The most recommended books about Zeus

Who picked these books? Meet our 4 experts.

4 authors created a book list connected to Zeus, and here are their favorite Zeus books.
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The Graveyard Game

By Kage Baker,

Book cover of The Graveyard Game

Jane Tesh Author Of Over the Edge

From the list on readers who have had it with dystopian angst.

Who am I?

I had the great good fortune to be born into a wonderful Southern family whose idea of a good time was to gather on the front porch and tell jokes and stories. I was also blessed with a detailed fantasy life and a host of imaginary friends who developed into characters for my books. My favorite books to read have a good balance of humor and drama, nothing too grim, please, and if they are inventive and clever, then I’m all in. As for my own books, I strive to keep that balance of light and dark. I’m very lucky to have six fantasy novels published so far.

Jane's book list on readers who have had it with dystopian angst

Why did Jane love this book?

I gravitate toward authors who can mix drama and humor, which is something I strive for in my books, and Kage Baker is one of the best. Known for her wildly inventive and unpredictable plots and sardonic sense of humor, she creates characters the reader really cares about, something else I hope to achieve. The all-seeing, all-knowing Company is headed by the mysterious Dr. Zeus, who has created cyborgs to go back in time to save treasure for clients who will pay big bucks for a lost Van Gogh or missing Hemmingway manuscript. But the cyborgs aren’t heartless robots, and my favorite character, Literature Preserver Lewis, is in love with the Botonist Mendoza, who, of course, loves another. I was totally charmed by Lewis and his unending optimism.

By Kage Baker,

Why should I read it?

1 author picked The Graveyard Game as one of their favorite books, and they share why you should read it.

What is this book about?

You wouldn't take Lewis for an immortal cyborg: he looks like a dapper character from a Noel Coward play. And Joseph - short and stocky in his Armani suit, with a neatly trimmed black moustache and beard that give him a cheerfully villainous look - you'd never guess that his parents drew the Neolithic cave paintings in the Cevennes. What are these two operatives of the Company doing in an amusement arcade in San Francisco in 1996? They're looking for Mendoza, fellow cyborg of Dr. Zeus Incorporated, who has been banished Back Way Back. They're also trying to solve the…


By George O'Connor,

Book cover of Zeus: King of the Gods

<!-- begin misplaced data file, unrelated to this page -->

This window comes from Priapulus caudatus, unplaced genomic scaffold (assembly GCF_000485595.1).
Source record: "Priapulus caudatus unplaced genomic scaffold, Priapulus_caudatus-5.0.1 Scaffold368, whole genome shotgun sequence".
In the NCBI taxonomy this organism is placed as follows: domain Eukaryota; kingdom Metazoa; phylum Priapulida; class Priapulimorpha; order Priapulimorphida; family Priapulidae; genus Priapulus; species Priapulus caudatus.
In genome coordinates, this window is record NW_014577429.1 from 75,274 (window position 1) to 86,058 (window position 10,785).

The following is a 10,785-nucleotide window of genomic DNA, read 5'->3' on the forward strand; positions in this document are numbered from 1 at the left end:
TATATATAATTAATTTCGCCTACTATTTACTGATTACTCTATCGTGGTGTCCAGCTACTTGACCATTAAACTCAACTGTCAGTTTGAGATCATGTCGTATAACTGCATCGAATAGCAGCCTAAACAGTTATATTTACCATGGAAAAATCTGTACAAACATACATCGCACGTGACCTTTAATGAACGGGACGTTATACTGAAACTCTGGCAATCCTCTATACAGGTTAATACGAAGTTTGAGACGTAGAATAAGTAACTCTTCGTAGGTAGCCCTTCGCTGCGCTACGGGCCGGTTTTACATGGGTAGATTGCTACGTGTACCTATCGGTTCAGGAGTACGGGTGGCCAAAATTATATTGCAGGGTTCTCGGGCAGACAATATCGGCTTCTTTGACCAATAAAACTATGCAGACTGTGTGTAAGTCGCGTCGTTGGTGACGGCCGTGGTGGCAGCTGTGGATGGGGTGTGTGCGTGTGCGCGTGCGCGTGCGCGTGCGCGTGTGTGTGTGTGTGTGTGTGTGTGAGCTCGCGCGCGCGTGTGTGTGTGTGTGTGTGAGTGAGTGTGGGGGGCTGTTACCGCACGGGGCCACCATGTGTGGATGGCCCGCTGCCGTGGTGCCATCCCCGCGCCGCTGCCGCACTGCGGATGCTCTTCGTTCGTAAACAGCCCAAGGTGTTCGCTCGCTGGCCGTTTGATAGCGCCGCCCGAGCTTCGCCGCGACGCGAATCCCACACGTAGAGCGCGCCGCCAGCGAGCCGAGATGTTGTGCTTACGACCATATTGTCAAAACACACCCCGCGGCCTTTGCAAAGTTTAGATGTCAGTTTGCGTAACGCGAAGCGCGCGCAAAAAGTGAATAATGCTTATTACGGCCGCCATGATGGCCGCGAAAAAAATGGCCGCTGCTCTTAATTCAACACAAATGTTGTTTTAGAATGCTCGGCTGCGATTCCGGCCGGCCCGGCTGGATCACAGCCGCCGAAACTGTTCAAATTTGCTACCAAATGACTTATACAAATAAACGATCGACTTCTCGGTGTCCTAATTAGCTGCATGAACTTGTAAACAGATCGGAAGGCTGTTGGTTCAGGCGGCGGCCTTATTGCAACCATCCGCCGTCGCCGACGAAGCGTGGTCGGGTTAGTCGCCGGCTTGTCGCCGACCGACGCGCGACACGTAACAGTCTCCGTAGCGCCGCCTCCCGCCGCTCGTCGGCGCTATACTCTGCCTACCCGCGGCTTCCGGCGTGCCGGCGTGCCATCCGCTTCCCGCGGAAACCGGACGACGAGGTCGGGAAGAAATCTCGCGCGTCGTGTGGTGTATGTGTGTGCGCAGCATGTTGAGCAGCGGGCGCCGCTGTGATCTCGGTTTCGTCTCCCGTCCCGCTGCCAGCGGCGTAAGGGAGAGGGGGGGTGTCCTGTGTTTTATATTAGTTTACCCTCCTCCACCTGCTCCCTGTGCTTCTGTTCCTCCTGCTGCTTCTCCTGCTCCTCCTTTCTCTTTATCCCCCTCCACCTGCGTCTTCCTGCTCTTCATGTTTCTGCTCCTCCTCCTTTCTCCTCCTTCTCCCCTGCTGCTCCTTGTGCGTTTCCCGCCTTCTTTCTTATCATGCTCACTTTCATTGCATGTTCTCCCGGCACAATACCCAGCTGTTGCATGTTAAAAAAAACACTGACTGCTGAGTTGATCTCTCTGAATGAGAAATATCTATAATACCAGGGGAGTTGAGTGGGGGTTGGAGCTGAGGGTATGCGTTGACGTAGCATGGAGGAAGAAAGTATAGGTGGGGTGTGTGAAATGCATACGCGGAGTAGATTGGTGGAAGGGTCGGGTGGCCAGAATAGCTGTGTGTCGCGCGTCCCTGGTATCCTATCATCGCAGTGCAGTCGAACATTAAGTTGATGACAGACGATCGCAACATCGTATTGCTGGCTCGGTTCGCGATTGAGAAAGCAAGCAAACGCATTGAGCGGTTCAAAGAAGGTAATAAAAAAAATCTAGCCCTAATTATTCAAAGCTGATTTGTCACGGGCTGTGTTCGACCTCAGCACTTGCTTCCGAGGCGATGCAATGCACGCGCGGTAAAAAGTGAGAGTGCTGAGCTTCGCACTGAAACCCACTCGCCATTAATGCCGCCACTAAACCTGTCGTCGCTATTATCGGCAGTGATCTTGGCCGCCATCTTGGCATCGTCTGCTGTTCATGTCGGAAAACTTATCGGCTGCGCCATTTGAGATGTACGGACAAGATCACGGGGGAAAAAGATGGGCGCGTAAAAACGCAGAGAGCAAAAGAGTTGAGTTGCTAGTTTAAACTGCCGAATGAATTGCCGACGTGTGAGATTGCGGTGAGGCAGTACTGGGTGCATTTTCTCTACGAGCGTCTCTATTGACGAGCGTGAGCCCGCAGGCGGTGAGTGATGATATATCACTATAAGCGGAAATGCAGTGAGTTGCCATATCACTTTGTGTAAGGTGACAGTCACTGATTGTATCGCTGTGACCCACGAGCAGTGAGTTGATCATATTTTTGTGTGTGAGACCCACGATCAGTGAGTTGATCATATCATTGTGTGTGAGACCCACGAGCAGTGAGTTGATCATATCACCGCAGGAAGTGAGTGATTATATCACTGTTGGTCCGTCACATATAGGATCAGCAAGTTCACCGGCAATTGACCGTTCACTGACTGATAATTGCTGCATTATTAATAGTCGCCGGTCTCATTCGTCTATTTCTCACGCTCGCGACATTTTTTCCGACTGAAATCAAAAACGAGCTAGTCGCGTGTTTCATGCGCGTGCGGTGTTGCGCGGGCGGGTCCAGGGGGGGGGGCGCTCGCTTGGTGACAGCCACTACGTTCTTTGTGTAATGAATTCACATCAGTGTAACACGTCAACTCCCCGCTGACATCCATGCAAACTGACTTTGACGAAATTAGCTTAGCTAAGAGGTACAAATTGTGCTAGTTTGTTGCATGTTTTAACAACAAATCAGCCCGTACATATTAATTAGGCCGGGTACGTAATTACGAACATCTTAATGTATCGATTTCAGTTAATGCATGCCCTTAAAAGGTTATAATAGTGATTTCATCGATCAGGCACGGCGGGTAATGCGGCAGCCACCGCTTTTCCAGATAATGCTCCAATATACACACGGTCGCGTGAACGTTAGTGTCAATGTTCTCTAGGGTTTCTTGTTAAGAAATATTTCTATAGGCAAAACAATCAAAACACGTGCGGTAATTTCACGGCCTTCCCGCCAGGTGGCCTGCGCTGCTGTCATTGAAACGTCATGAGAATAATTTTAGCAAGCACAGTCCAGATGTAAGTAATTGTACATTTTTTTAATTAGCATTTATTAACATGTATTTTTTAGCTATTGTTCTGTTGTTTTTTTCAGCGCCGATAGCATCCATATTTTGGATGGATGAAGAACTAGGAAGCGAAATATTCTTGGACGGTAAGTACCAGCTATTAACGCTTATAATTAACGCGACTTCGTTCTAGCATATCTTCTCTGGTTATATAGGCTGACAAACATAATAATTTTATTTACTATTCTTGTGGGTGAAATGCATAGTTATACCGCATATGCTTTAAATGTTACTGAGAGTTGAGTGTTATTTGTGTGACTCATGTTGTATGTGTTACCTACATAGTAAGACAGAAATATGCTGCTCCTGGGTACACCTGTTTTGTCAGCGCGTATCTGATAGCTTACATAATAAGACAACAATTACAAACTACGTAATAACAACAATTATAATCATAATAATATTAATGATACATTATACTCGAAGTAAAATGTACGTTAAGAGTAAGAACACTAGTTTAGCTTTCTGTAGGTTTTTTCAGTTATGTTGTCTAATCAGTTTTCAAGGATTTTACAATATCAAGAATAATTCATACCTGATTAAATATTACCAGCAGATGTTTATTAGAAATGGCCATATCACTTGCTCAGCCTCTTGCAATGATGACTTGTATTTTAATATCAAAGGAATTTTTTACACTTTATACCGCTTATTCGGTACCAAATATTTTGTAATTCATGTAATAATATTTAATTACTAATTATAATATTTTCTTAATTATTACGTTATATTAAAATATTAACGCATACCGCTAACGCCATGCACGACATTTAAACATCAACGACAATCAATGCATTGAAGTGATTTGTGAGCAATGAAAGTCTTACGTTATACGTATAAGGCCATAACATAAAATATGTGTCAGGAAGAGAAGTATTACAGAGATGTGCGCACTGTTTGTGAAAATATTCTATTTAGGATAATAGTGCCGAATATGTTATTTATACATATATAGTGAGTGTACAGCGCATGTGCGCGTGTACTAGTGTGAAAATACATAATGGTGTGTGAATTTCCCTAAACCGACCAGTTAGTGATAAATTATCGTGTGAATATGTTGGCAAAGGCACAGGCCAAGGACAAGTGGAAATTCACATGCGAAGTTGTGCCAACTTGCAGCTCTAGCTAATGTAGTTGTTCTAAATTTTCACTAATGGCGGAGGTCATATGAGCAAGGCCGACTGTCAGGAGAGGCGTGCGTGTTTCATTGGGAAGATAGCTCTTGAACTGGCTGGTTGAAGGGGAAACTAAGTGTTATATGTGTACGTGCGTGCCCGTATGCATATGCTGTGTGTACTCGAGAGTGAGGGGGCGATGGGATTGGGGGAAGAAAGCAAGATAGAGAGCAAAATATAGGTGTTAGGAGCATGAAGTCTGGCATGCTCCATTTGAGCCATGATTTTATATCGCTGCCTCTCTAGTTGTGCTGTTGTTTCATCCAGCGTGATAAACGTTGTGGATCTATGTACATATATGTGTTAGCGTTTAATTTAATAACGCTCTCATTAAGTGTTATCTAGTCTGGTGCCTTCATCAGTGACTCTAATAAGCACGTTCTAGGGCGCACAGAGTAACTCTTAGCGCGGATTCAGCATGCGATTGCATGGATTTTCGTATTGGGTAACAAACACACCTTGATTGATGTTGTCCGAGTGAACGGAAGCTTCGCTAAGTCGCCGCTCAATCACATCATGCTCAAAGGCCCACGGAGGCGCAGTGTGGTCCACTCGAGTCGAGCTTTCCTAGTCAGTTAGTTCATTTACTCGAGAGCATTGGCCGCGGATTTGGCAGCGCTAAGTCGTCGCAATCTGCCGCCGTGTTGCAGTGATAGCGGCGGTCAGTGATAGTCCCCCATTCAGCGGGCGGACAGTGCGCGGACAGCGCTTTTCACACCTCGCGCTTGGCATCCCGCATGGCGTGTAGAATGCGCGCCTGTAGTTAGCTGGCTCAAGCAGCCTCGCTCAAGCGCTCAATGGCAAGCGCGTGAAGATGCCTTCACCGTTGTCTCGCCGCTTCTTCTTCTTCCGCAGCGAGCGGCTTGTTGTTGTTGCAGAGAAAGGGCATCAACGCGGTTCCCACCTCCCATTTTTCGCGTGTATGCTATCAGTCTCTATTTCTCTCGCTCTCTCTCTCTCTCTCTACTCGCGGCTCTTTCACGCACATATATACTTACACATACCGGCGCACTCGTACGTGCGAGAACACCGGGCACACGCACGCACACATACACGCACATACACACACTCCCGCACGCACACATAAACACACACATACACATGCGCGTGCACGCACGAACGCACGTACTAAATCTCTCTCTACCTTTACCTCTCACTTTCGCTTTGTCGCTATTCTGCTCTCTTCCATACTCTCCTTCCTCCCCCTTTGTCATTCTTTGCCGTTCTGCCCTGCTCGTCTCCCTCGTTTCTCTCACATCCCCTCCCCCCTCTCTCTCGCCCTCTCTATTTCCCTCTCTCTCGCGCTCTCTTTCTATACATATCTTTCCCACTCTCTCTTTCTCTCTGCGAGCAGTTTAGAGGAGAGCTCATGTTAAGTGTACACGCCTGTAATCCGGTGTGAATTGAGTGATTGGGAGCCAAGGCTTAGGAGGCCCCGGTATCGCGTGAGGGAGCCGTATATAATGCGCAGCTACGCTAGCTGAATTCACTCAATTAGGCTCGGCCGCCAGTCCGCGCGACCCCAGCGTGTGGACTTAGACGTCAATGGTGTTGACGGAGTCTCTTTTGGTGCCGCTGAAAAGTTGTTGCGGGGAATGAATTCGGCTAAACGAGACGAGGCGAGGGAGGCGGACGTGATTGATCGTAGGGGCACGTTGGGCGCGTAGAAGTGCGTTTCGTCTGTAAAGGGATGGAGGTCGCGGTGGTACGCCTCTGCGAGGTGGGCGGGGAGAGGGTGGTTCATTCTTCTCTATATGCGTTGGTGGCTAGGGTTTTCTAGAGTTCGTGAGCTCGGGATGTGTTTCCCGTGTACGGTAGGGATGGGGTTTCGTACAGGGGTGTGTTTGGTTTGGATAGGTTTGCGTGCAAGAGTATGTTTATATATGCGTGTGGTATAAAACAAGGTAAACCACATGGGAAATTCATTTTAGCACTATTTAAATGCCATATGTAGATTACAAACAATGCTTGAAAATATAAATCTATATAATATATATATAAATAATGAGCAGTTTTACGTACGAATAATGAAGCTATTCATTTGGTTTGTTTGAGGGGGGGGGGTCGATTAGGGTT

James L. Fitzsimmons Author Of Living with the Dead: Mortuary Ritual in Mesoamerica

From James' 9-year-old's 3 favorite reads in 2023.

Who am I?

Author Professor Archaeologist Mayanist Writer

James' 3 favorite reads in 2023

Plus, James' 9-year-old's favorite books.

Why did James' 9-year-old love this book?

My kid loves this graphic novel series because of its accurate, imaginative portrayal of the Greek gods.  There are various levels of adult themes in Zeus and its successors, but the author manages (for the most part) to present them in ways that scale with the age of the reader. 

By George O'Connor,

Why should I read it?

1 author picked Zeus as one of their favorite books, and they share why you should read it.

What is this book about?

George O'Connor is a Greek mythology buff and a classic superhero comics fan, and he's out to remind us how much our pantheon of superheroes (Superman, Batman, the X-Men, etc) owes to mankind's ORIGINAL superheroes: the Greek pantheon.

In Olympians, O'Connor draws from primary documents to reconstruct and retell classic Greek myths. But these stories aren't sedate, scholarly works. They're action-packed, fast-paced, high-drama adventures, with monsters, romance, and not a few huge explosions. O'Connor's vibrant, kinetic art brings ancient tales to undeniable life, in a perfect fusion of super-hero aesthetics and ancient Greek mythology.

Volume 1 of Olympians, Zeus: King…

Zeus is Undead

By Michael G. Munz,

Book cover of Zeus is Undead

Sean Schubert Author Of Infection: Alaskan Undead Apocalypse

From the list on to prove the apocalypse can still be fun.

Who am I?

I have a passion for the written word and the art of storytelling. Though I’m not a fatalist, I’ve had a lifelong interest in stories and films about cataclysm and apocalyptic tales, regardless of scale. Films like Poseidon’s Adventure, The Towering Inferno, and all of the both good and bad zombie movies the years have produced were mainstays in my childhood. Seeing how ordinary people responded to extraordinary circumstances to overcome and sometimes succumb to their frailties have been driving influences for me. I try to reflect that point of view through the characters in my novels. I think those moments have a way of defining our own humanity.

Sean's book list on to prove the apocalypse can still be fun

Why did Sean love this book?

Zeus is Undead is a sequel to the playful Zeus is Dead and is equally as clever and entertaining. I’m a sucker for great story-telling and building a narrative around the history of Greek myths got my attention. In the previous story, Zeus’ death meant his longstanding order of maintaining distance and no interference between the gods and the world of the mortals evaporated, leading to fun mischief and the introduction of gods, demi-gods, and mythic monsters into our modern world. Zeus is Undead goes further by adding zombies into the mix. Just a lot of fun.